Laurie Canterbury and how Hairball came to be
By Karen D. Lorentz
Laurie Canterbury volunteers with the mountain ambassador team at Killington Resort. She was born in Palmer, Mass., and lives on the same small lake where she grew up. She loves the peacefulness and the outdoors and learned to ski at a “three-trail ski hill” in Palmer in her teens.
“Everyone in town would go to ski there,” she said, noting she skied at night for $3 and that her then boyfriend taught her to ski. She joined the high school ski club and recalls her very first ski trip was to Killington where she “fell in love” with the mountain.
After graduating from Palmer High in 1973, she attended Springfield Community College where she studied nursing and graduated with an associate’s degree in 1975. Due to the intensive program and becoming a RN there were several years when she didn’t get to ski much.
She started out in pediatrics and worked in a small hospital in various departments, including the emergency room and maternity ward. Later on, further studies resulted in becoming a Certified Rehabilitation RN.
“I will have 43 years of nursing in May,” Canterbury said, adding that now in a pre-retirement job, she does a lot of teaching while working at a physical rehab hospital.
“We work with people who have had strokes, been seriously injured in auto accidents, or have suffered traumatic brain injuries. We teach people 18 and older how to swallow, eat, talk, walk and do other things. It’s like starting from scratch. Or there may be memory issues and we help them come back. It can be very sad if a young person can’t make a full recovery.”
With alternating weekend shifts, Canterbury and her former husband skied regularly again, and by 1985 they realized that they were skiing more than 20 days a year. “That was the break-even point for getting a season pass,” she explained, saying they chose Killington due to “its terrain variety, no two trails being alike, and long season.”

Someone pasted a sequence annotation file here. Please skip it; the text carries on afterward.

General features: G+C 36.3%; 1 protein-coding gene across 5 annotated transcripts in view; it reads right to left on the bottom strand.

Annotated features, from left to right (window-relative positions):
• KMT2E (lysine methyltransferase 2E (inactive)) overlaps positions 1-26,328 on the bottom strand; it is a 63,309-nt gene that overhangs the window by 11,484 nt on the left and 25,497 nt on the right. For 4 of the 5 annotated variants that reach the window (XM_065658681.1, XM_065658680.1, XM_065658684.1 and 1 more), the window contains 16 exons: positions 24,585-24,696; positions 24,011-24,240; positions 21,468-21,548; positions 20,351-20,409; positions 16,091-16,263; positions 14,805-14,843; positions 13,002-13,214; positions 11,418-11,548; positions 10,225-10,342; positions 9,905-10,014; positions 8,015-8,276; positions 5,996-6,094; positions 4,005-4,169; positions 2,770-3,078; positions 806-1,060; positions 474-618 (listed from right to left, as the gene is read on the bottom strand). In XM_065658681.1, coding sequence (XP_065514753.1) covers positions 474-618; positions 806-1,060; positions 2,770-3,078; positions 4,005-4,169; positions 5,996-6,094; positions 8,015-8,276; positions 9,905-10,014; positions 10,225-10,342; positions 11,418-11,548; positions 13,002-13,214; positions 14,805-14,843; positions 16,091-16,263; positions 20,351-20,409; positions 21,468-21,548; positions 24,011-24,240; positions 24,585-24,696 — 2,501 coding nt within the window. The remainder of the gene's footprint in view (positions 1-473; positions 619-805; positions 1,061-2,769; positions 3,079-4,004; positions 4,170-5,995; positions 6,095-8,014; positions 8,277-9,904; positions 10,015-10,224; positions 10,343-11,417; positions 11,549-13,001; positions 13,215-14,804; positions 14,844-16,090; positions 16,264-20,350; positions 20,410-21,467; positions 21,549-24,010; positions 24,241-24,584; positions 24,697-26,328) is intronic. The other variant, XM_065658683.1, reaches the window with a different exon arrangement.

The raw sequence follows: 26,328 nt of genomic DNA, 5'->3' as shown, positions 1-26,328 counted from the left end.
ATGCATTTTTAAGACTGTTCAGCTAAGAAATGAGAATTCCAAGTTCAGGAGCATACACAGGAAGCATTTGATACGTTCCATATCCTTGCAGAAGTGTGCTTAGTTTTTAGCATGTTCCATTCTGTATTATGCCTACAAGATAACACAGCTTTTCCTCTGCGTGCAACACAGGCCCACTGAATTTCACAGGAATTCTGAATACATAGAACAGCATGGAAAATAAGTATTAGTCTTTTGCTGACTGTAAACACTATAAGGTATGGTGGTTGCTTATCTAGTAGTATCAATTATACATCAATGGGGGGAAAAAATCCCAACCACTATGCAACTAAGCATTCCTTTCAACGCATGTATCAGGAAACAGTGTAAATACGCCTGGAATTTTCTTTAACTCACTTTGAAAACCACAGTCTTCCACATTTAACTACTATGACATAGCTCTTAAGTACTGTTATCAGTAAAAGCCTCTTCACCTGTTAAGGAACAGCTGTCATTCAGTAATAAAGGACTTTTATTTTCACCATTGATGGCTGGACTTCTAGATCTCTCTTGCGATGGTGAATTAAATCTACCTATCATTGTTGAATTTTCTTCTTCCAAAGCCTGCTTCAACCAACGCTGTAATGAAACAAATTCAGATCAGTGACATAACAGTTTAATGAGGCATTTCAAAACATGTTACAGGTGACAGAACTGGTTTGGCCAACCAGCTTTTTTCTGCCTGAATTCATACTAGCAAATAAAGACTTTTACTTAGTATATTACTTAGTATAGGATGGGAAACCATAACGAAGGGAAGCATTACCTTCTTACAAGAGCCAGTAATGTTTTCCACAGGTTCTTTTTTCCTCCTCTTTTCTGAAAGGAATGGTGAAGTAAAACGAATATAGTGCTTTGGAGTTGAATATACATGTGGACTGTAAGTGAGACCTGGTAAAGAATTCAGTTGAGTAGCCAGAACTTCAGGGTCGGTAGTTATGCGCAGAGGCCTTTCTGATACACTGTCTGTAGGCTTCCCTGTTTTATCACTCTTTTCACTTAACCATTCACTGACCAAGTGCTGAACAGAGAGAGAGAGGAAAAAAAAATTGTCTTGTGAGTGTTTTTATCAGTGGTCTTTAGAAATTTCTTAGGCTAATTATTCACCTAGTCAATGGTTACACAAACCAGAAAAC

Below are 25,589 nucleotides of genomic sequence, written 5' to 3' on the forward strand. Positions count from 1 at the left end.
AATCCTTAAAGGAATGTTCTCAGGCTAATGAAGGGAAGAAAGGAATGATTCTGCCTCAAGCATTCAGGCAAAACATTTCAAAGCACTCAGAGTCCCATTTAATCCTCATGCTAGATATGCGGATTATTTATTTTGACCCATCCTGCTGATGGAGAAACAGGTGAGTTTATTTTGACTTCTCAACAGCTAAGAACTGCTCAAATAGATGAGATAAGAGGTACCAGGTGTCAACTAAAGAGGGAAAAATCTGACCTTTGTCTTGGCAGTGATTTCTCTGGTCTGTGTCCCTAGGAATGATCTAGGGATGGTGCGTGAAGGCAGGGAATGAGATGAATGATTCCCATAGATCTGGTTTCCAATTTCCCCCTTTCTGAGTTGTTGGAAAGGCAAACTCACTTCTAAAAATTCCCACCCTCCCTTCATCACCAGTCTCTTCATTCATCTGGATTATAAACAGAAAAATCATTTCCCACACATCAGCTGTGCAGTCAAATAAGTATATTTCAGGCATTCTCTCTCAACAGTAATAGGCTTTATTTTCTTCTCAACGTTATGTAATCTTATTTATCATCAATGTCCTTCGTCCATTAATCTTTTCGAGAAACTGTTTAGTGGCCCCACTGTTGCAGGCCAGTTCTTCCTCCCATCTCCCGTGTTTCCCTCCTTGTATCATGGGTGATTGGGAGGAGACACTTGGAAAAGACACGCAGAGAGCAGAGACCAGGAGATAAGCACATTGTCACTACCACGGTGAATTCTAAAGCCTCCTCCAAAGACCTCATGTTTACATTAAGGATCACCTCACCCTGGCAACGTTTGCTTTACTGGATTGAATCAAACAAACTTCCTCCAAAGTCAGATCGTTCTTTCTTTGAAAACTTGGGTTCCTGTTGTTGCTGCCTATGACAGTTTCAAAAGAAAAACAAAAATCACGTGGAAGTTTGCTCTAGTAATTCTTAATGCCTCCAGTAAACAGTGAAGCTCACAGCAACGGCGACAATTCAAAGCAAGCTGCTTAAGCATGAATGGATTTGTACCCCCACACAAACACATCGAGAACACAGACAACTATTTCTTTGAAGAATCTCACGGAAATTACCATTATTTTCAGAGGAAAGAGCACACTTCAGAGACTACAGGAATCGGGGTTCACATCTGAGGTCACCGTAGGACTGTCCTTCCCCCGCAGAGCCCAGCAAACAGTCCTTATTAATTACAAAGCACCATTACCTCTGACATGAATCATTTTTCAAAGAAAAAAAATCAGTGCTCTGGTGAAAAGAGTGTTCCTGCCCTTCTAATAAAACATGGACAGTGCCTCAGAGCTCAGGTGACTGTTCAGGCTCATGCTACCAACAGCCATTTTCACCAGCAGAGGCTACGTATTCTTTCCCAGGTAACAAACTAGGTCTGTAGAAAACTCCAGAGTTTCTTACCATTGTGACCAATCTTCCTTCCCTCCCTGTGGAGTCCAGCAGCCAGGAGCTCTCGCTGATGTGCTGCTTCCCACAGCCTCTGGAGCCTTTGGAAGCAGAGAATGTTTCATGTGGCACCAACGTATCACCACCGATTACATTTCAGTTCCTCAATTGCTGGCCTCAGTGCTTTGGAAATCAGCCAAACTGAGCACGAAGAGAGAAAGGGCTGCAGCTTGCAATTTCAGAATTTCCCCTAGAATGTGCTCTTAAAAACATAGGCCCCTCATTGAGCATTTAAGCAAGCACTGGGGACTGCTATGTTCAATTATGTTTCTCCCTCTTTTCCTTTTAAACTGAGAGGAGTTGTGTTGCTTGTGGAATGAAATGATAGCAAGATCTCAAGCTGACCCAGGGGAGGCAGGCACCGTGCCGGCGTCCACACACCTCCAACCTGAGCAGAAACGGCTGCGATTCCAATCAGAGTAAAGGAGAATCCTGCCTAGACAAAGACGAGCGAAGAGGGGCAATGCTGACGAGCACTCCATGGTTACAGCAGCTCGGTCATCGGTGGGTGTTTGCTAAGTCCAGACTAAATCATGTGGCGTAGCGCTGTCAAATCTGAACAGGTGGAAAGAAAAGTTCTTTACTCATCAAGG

Q&A with Laurie Canterbury
Mountain Times: When did you become an Ambassador and what led to your doing this volunteer work?
Laurie Canterbury: I began ambassadoring in 1996. I had divorced by then and my best friend’s husband, who had been a ski patrol director at Mt. Tom, was out of a job when it closed, so he joined Otter Ski Patrol. Needing something to do, Marianna and I applied to the Ambassador program. It was much smaller then and we were lucky to get in. There were about 40 of us working under the program director, Janis Albrecht.
MT: With your background, how come you didn’t become a ski patroller?
LC: I get that question a lot. Ski patrol would have been too much like work. It’s nice to work in a recreational environment when you have a demanding job – it’s a change that helps you face challenging work.
MT: What was the ambassador work like 22 years ago?
LC: It was more skiing back then. We didn’t have radios or cellphones, so we didn’t always know what was going on where – like if a lift went down. It was harder to give information to guests back then because we weren’t connected by [two-way] radio or cell communications. So we would ski around and give directions as needed. Or if we found someone who was hurt, we would send three skiers to the bottom of the lift to tell them to call the patrol. Now we use radios, and communications are so much easier.
MT: What do you like about being an Ambassador?
LC: Helping people and the camaraderie among the Ambassadors – all ages and professions. It’s interesting to learn about what they have done in their lives.
Then there’s the people contact, we meet and work with all kinds of people. I try to make eye contact with people and get them to smile. I might give them a compliment from Hairball, like “Nice jacket.” It’s nice to see people enjoy themselves and I like sharing the joy of the sport and Killington. Some days 10 buses come in. When I did that my first year it took away my fear of public speaking. Today I do a lot of teaching in my work and have no problem with that now. It helped me in the job I do now.